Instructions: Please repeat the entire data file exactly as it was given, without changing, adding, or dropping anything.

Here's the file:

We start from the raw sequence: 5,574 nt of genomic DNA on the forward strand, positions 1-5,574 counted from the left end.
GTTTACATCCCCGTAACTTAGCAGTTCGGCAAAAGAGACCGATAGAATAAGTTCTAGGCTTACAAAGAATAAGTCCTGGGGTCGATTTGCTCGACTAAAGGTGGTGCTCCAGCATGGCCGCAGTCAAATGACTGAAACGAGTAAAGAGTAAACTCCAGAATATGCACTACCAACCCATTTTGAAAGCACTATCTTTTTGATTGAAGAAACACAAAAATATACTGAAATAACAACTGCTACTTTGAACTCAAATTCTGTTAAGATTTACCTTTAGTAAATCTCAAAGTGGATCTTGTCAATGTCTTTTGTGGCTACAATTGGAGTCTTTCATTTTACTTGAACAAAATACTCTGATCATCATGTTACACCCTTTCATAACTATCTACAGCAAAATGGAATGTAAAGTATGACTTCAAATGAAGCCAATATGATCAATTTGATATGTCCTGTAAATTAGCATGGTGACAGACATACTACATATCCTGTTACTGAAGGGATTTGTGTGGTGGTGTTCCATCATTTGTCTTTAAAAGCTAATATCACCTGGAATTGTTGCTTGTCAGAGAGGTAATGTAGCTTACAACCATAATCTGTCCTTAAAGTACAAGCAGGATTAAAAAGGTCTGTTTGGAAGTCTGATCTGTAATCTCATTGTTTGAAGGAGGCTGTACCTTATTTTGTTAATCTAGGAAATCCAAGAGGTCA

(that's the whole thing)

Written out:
We start from the raw sequence: 5,574 nt of genomic DNA on the forward strand, positions 1-5,574 counted from the left end.
GTTTACATCCCCGTAACTTAGCAGTTCGGCAAAAGAGACCGATAGAATAAGTTCTAGGCTTACAAAGAATAAGTCCTGGGGTCGATTTGCTCGACTAAAGGTGGTGCTCCAGCATGGCCGCAGTCAAATGACTGAAACGAGTAAAGAGTAAACTCCAGAATATGCACTACCAACCCATTTTGAAAGCACTATCTTTTTGATTGAAGAAACACAAAAATATACTGAAATAACAACTGCTACTTTGAACTCAAATTCTGTTAAGATTTACCTTTAGTAAATCTCAAAGTGGATCTTGTCAATGTCTTTTGTGGCTACAATTGGAGTCTTTCATTTTACTTGAACAAAATACTCTGATCATCATGTTACACCCTTTCATAACTATCTACAGCAAAATGGAATGTAAAGTATGACTTCAAATGAAGCCAATATGATCAATTTGATATGTCCTGTAAATTAGCATGGTGACAGACATACTACATATCCTGTTACTGAAGGGATTTGTGTGGTGGTGTTCCATCATTTGTCTTTAAAAGCTAATATCACCTGGAATTGTTGCTTGTCAGAGAGGTAATGTAGCTTACAACCATAATCTGTCCTTAAAGTACAAGCAGGATTAAAAAGGTCTGTTTGGAAGTCTGATCTGTAATCTCATTGTTTGAAGGAGGCTGTACCTTATTTTGTTAATCTAGGAAATCCAAGAGGTCA